Press Release
August 23, 2011

Senate approves ratification of Rome Statute on final reading

The Senate approved on third and final reading the resolution concurring in the ratification of the Rome Statute of the International Criminal Court (ICC), the world's first permanent tribunal for war crimes.

Garnering 17 affirmative votes, one negative vote and no abstension, Senate Resolution No. 546 was approved today.

Senate President Juan Ponce Enrile, who registered the negative vote, said that the resolution might impede soldiers from the carrying out their duties and that it might "expose Philippine Presidents to all kinds of suits where they will have to spend their own money, personal fortunes to defend themselves, and the worries that accompany them while they await the verdict which is outside our normal forum." SRN 546 concurred in the ratification of the Rome Statute transmitted by President Benigno Aquino III to the Senate last February 28. Under the treaty, the ICC can step in when countries are unwilling or unable to dispense justice for the core crimes of genocide, crimes against humanity, war crimes or crimes of aggression.

The Philippines was one of the countries that drafted the treaty in 1998.

Senator Miriam Defensor Santiago, sponsor of SRN 546, said the Rome Statute was the most important institutional innovation since the founding of the United Nations.

The senator said that if a state becomes a party to the Rome Statute, any past leader could be investigated and prosecuted if he commits a core crime, particularly if he is the head of state, member of the national legislature, or government official at a similarly high level.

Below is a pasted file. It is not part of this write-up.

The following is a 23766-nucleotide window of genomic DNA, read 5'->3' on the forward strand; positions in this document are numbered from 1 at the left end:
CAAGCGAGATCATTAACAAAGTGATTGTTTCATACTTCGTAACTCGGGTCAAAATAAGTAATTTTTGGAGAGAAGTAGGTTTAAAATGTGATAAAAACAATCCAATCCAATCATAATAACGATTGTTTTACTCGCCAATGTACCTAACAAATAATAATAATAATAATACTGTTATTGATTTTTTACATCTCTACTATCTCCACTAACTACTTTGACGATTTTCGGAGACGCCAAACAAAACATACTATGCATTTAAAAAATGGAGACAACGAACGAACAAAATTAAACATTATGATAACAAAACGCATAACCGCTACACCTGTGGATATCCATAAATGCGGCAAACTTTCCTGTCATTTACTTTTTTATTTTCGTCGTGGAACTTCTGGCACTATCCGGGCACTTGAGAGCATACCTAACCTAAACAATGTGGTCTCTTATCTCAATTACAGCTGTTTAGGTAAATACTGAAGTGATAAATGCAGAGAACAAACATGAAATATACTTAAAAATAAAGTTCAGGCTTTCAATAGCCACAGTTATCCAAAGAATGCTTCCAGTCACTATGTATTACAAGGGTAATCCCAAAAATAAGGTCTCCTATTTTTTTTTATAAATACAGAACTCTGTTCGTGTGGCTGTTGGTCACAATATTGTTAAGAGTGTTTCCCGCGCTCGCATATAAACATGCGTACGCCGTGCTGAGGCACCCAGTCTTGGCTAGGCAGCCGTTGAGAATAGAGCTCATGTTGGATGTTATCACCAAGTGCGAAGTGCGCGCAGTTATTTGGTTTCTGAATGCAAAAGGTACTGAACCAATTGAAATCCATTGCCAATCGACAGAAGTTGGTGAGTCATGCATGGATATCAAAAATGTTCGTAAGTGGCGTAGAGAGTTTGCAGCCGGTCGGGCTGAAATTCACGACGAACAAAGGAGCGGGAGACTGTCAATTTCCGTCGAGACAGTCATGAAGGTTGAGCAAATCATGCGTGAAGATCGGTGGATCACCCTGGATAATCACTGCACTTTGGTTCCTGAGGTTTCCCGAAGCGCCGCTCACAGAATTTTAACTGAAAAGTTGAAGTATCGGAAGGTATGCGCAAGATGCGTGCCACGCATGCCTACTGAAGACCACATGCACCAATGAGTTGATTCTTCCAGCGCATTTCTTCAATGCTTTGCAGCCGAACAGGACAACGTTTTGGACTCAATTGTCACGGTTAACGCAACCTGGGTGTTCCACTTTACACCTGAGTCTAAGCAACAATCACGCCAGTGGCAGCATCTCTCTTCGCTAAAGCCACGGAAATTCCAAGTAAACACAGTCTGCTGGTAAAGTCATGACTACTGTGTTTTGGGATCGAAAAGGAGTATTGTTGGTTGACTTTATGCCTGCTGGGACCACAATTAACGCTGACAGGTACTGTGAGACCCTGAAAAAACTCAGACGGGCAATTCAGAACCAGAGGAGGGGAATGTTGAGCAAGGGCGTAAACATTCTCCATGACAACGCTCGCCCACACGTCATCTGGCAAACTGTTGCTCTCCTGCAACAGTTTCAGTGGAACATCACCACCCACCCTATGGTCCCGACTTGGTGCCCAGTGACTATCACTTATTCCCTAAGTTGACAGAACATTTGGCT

"If the state is already investigating or prosecuting its own head of state or similar official, the Court will not intervene. But if the state is unwilling or unable to prosecute, then the Court will try the case in The Hague," Santiago said.

Under Article 28 of the Rome Statute, the military commander will also assume command responsibility for crimes committed by forces under his command and control.

Santiago said the ICC will hold persons, except minors, individually responsible, unlike the International Court of Justice which punishes only states.

She said the treaty will also put the Philippines in a better position to protect Filipino Overseas Workers against crimes against humanity when they work abroad.

"By concurring in the ratification of the Rome Statute, the Philippines will help the Court to end the culture of impunity, and affirm our position as a leading human rights advocate in Asia," Santiago said.

With the Senate concurrence in ratification of the Rome Statute, the Philippines becomes qualified to nominate a Filipino as one of the 18 judges of the ICC.

News Latest News Feed